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Making a Bolognese with mushrooms instead of meat

DANIELLE FUDALA WAS deep into her nutrition lesson about the dish her fifth graders would be making in their after-school cooking class: mushroom Bolognese.

DANIELLE FUDALA WAS deep into her nutrition lesson about the dish her fifth graders would be making in their after-school cooking class: mushroom Bolognese.

The students from Octavius V. Catto Community School in Camden were naming all the food groups represented, finding protein, fruit, vegetables, whole grains, and dairy. This whole-grain pasta contains more protein than regular pasta, she said, and this meal had no meat at all.

"Back when I was growing up, we had a food pyramid, and meat was one of the food groups," she said. Nowadays, many foods are recognized as good sources of protein, and meat is not necessary at every meal, she said.

She was so comfortable with the nutrition, it was clear she had done this before.

"Are you a health teacher, by any chance?" I asked.

"Yes," she said proudly. "But I'm not much of a cook."

Her colleague Kaisha Siner, a special-ed teacher at the school, handles the cooking instruction.

"I'm progressing along with the kids," Fudala said, laughing.

Their class is one of 35 being taught to schoolchildren in Philadelphia and Camden as part of the My Daughter's Kitchen healthy cooking program.

Once the students reviewed the recipe and nutrition, the class moved into the cafeteria kitchen, where the prep work began: chopping onions, carrots, celery, garlic, mushrooms, and walnuts for this vegetarian variation on a traditional Italian sauce served over pasta.

Fudala positioned her cellphone on a shelf so she could play a mix of pop songs while they worked.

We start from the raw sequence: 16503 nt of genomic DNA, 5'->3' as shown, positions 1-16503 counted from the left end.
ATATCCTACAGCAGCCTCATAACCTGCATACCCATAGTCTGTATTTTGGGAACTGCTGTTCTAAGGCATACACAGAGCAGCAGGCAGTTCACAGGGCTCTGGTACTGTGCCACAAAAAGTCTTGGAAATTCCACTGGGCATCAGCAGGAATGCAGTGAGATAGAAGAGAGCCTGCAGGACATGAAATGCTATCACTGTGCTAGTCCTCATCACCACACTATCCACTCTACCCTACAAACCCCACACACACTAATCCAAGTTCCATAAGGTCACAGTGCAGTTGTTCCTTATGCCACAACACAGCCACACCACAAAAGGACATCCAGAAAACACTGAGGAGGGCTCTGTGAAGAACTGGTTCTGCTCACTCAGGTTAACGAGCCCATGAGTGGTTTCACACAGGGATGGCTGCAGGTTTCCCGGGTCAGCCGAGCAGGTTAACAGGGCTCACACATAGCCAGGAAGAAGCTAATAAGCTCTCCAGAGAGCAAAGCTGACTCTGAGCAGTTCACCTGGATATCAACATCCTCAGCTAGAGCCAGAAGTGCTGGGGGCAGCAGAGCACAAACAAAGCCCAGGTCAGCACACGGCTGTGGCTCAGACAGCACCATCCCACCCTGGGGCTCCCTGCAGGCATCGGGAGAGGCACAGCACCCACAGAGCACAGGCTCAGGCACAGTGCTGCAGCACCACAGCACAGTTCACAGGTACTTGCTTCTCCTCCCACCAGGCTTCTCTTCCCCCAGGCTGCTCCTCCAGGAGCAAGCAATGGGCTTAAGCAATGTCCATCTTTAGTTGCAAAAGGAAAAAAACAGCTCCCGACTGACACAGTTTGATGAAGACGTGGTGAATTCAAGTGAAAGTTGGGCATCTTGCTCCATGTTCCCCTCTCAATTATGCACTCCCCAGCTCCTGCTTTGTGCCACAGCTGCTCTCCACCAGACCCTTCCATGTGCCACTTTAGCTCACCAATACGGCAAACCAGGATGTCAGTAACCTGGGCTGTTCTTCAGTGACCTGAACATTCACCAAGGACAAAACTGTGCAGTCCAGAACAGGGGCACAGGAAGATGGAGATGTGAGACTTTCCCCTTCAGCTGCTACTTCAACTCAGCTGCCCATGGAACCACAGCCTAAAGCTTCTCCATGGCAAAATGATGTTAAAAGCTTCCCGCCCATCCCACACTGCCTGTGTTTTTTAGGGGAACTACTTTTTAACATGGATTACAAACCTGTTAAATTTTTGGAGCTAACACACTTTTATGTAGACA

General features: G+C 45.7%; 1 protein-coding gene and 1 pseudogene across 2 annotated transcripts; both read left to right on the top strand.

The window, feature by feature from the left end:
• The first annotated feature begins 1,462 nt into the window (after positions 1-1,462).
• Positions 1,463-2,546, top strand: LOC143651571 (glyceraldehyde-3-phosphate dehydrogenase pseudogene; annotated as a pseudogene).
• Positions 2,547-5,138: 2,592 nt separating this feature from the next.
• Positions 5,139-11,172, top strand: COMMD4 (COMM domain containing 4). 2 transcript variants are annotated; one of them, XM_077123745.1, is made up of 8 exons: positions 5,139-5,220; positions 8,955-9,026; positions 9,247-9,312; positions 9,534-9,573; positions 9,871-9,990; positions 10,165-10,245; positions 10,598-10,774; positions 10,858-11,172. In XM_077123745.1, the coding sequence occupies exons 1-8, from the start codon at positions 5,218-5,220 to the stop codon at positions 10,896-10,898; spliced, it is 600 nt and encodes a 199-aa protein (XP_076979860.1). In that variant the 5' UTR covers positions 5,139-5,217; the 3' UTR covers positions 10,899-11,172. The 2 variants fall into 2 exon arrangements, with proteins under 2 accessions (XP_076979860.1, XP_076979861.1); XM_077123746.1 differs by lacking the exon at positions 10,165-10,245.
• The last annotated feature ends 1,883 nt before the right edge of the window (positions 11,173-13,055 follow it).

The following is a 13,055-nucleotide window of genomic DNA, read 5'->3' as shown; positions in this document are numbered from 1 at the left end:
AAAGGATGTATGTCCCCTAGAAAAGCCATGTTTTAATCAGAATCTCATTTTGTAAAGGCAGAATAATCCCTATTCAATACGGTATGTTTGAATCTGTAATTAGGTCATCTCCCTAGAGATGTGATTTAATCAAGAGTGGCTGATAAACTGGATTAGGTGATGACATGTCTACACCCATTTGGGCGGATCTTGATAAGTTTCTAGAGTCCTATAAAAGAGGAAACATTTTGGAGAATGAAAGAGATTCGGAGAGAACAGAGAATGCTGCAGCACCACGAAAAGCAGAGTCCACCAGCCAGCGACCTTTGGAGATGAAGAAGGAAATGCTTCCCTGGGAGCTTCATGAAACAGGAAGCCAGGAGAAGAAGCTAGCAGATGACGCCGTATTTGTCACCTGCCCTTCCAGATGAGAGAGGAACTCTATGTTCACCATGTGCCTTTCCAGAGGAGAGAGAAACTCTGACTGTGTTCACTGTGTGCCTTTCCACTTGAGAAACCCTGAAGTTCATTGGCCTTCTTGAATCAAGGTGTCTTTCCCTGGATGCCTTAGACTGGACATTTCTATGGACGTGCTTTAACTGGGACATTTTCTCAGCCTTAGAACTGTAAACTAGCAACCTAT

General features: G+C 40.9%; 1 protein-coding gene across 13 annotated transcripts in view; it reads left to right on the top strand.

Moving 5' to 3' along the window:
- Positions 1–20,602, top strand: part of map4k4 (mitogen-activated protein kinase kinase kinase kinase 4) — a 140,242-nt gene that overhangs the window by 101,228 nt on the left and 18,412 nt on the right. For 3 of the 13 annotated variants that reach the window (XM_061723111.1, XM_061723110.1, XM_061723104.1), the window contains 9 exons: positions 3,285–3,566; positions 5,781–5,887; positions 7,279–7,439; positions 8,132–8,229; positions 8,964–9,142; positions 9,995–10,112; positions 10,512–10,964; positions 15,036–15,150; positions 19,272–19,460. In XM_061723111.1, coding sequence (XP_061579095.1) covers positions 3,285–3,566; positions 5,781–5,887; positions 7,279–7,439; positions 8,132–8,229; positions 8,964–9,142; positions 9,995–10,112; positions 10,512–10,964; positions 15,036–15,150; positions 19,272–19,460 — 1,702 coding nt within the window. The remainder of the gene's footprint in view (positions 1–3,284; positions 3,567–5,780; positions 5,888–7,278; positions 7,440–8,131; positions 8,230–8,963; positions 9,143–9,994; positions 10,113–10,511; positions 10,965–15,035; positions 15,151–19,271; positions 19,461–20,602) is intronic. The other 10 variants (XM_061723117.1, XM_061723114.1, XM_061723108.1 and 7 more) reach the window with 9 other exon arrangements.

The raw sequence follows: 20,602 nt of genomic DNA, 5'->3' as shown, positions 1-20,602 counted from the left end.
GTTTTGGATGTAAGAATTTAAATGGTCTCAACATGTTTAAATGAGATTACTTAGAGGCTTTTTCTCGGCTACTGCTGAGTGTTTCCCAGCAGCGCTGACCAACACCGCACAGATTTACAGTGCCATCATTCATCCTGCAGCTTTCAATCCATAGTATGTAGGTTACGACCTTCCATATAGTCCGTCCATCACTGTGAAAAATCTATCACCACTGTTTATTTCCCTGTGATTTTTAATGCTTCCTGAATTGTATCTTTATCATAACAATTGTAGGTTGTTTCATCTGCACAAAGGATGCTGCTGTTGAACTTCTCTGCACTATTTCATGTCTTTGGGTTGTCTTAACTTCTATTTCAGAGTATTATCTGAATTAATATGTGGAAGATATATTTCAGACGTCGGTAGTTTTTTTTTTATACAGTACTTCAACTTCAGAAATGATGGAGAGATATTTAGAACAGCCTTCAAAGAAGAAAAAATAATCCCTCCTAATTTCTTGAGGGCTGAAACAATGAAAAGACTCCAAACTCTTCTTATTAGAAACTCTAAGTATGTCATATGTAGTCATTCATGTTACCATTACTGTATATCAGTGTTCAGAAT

"It keeps us motivated, and it keeps us moving," Fudala said as she danced around the kitchen to "Call Me Maybe" while the kids worked through the recipe.

"Whose doing the onion? Who is going to cry today?" asked Siner.

As Siner handed out the vegetables to be chopped, Ta'Von Johnson, 10, perhaps the most enthusiastic of the young cooks, mentioned that he had never seen a whole carrot before, only the baby ones, which he didn't like.

I suggested he might try a piece of this carrot, because it tastes better than the little ones that are dried out after having been industrially washed, peeled, cut up, and bathed in chlorine. He did taste it, but he wasn't sold on the bigger one, either.

"I'm picky," he said.

Ta'Von hasn't liked too much of the food, his teachers said, but he still loves the cooking. Though he did surprise himself a few weeks ago with how much he liked the rosemary chicken drumsticks.

"We're adding a little oil to the pasta water. Why do we have to do that?" Siner asked the kids.

"So the pasta won't stick together," said Leo Rivas, 10.

"Yes!" Siner said, clearly impressed. "Go tell Miss Fudala," she teased, "because we have to teach her the lessons, too."

"I did not know that," Fudala said.

These students had to write an essay to secure a spot in this class, and it was competitive, Fudala said.

"My mom went to school for culinary," Otyanna Russell wrote, "and I want to follow in her footsteps."

When Otyanna was chosen, her mom was so proud she made her call all her aunts and uncles and grandparents.

Ta'Von wrote that he would "spend less time playing video games and more time preparing healthy meals," a line that probably clinched his spot. "This could be another hobby for me," he wrote.

As the meal was coming together, with the pasta cooked and the mushrooms simmering in the sauce, school security officer Hector Medina popped in to say hello.

"Hi, Grampa!" called the kids, using his nickname. Medina does a lot of cooking himself and often stops in to offer encouragement or demonstrate a chopping technique - or to get a taste of their cooking.

"Don't worry, Grampa, I will get you a plate when we're done," said Rosa Vincente, 10.

Once everyone sat down to eat, the adults raved, including Grampa, but the children's reviews were a little more mixed.

"I like it," said Leo, who is always game to eat whatever the class prepares, his teachers said. "It really tastes like meat."

"It's OK," said Otyanna. "I think it tastes like chicken."

"It tastes a little weird," said Rosa, "but I'm enjoying it." She shared it with her little sister, Mercedes, who paid the highest compliment.

"I like it, and I want some more," said the kindergartner.

Ta'Von took a taste but immediately scrunched up his nose, turned down his mouth, and made a face. No words were needed.

I suggested he offer some to his mom, who was waiting to pick him up. She was not enthusiastic, either.

Then Mercedes came by and inspired Ta'Von's little sister, Tytiana, to try it.

"You like it, Mercedes?" asked Tytiana. "I like it, too!"

And the two kindergartners, full of excitement, held hands and skipped across the room, celebrating the taste of something new.